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We were gratified to see as an alumnus associate of Paul, Weiss, Rifkind, Wharton & Garrison that the firm ranked in the top 10 (7th and 8th respectively) and that there was a definite cut-off point at position nine.

Is that kind of a ranking relevant?

We might say that we did something similar some years ago just for fun in privately assessing some of the nation's highest courts by the rank of the law schools of the judges, and, yes, there was a great deal of difference, for example, between the median rank of the law schools of the Justices of the U.S. Supreme Court as compared e.g. to the Federal Circuit, which wound up in relative mediocrity, which was what we were checking to confirm at the time.

Supreme Court Nominations and the Politicization of the Judiciary in an Era in which Laggards and "Half Truths" Hold (back the) Court

"Hold Court" or "Hold Back the Court"? What are the laggards up to?

Several years ago John M. Walker Jr., senior judge on the United States Court of Appeals for the Second Circuit, wrote a piece at The Atlantic titled The Unfortunate Politicization of Judicial Confirmation Hearings, which he began as follows, and his words ring quite true today:
"The nomination and confirmation process for federal judges is broken. It politicizes the judiciary, misrepresents the judiciary's role in our democracy, demeans highly qualified nominees, and unjustifiably delays or jettisons confirmations altogether. Such political theater trivializes a decision of considerable magnitude -- the lifetime appointment of a federal judge -- and has no hope of accomplishing its stated aim: the vetting of a candidate for the performance of the judicial function as it actually occurs."
The ignorant NEGLIGENCE with which the judicial selection process is being bantered about currently in political circles after the passage of Justice Scalia ignores a telling statement that Walker makes in that same article.

Walker criticizes the idea that the nomination and confirmation of judges should be made on the basis of the judge's political persuasion:
"[It is a position, says Walker, which] relies on the assumption that judges rule based on their political views (after nearly 30 years on the federal bench, I can say that this almost never occurs)."
A good example of the truth of that statement is the deciding vote cast on Obamacare by U.S. Supreme Court Chief Justice Roberts, a staunch conservative who nonetheless proved thereby that he is not a political puppet of some faction of some political party.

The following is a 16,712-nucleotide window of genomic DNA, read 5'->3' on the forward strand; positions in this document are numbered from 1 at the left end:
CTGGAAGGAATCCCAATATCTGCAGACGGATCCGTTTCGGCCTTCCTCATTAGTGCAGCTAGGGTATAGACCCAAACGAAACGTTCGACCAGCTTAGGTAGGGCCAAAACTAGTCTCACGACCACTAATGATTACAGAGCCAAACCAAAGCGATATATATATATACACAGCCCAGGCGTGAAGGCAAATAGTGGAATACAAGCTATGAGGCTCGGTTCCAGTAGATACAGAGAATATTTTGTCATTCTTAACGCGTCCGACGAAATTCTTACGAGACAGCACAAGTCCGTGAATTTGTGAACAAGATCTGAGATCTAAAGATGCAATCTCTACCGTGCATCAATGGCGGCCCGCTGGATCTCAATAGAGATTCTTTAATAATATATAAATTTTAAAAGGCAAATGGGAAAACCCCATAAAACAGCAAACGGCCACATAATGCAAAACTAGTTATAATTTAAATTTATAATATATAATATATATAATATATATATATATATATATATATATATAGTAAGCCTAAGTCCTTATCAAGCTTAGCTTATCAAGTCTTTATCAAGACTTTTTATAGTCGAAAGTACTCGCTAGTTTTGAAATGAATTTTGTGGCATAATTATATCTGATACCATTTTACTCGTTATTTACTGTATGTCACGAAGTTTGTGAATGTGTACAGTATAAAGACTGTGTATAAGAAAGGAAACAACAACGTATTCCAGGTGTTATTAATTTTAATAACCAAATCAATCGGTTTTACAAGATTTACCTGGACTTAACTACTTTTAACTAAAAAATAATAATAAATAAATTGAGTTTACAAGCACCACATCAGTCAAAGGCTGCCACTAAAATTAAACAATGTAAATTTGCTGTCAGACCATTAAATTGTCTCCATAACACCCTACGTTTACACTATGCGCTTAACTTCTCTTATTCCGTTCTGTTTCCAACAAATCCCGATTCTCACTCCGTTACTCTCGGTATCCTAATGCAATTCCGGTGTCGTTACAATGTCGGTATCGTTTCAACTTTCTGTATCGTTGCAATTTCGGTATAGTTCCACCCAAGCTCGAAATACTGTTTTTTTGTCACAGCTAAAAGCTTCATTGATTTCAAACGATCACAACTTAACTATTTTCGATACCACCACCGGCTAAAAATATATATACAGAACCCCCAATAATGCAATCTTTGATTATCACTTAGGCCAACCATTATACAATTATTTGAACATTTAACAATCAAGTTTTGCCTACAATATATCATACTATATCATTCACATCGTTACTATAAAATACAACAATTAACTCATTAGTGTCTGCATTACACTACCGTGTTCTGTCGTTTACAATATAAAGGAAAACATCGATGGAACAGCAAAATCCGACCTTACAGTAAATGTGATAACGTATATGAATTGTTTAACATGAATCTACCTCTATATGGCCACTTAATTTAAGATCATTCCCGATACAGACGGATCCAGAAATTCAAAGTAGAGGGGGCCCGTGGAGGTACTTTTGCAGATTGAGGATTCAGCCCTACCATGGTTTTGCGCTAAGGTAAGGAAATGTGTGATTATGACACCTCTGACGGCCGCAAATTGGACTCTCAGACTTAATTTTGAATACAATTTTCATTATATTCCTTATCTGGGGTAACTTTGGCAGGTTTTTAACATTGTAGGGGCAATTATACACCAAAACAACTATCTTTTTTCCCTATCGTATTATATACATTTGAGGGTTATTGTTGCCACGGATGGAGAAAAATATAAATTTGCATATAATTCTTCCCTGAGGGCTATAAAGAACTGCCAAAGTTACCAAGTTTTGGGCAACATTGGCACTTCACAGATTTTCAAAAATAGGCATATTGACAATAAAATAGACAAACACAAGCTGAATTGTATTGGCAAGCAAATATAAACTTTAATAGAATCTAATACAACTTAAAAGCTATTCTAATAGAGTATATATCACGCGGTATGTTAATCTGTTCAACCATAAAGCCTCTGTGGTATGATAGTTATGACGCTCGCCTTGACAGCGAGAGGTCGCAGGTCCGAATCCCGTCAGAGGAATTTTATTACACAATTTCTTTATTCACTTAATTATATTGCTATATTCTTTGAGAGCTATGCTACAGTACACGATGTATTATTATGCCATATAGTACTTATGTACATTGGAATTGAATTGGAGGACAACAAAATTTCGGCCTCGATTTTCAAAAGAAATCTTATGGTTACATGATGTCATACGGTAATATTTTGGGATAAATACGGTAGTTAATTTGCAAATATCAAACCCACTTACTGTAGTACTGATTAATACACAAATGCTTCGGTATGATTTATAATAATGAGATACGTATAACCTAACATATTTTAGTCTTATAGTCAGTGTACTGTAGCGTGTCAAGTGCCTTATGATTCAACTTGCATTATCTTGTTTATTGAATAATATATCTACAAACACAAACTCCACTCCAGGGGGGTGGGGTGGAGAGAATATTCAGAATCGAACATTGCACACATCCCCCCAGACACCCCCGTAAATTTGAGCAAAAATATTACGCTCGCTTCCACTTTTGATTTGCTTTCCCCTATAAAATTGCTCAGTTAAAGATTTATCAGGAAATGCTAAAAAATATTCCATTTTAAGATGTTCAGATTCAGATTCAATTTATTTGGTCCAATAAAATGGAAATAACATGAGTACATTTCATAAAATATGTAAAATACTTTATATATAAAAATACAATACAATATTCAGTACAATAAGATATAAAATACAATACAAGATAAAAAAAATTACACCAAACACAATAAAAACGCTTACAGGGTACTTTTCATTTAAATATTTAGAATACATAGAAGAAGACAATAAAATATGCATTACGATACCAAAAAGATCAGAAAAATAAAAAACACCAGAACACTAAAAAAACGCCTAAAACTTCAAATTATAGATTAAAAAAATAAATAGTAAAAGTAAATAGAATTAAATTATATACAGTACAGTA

The trouble with U.S. politicians in our era is that they are not doing what they are supposed to be doing and are instead meddling in the work of the executive and judicial branches. This applies particularly to the members of Congress, a legislative body which has the job to legislate for the good of the nation and as far as possible, for the good of all Americans.

Too many Congressional legislators (LEGISLATION is THEIR job) want to play chief executive or judge (and spend a lot of their paid time doing so), while important legislation is neglected, or, as in the case of the ill-famed government shutdown, the legislators simply refuse to work altogether.

We call such people laggards, and they have no business being in public office.

This state of affairs will only stop when the voting populace starts to elect alternative candidates and reject the laggards, and as we see in the surge of Donald Trump for the Republicans and Bernie Sanders for the Democrats, that is beginning to happen.

A lot of smart people in the country, especially those in the political center -- and yes, we are political centrists, those who decide the elections -- are fed up with all of those laggards in Congress who are not doing the job for which they were elected, while the country is beset with manifold problems that need to be solved, but which are being neglected for political reasons.

The job of nominating a Supreme Court Justice is the job of the President of the United States.

The job of Congress is to confirm the nomination if the nominee possesses the requisite character, legal skills and knowledge to exercise that high office.

Whether the nominee thinks politically like "Half Truth" Senator Cruz, for example, is irrelevant, though, God forbid, we could all pray that she or he does not. Amen.

The Upshot at the New York Times in Where the Senate Stands on Nominating Scalia’s Supreme Court Successor has a list of Republican and Democratic Senators showing their attitude toward whether President Obama in this election year should at all nominate a Supreme Court Justice to replace the deceased Justice Scalia. All 46 Democratic Senators said "yes", while 30 of 54 Republicans said "no", although some of those have since changed their mind, hopefully realizing the Constitutional absurdity of their position.

Nevertheless, 30 or fewer laggards wallowing in "half truths" is way too many in a Congress that needs to get back to work and do THEIR job.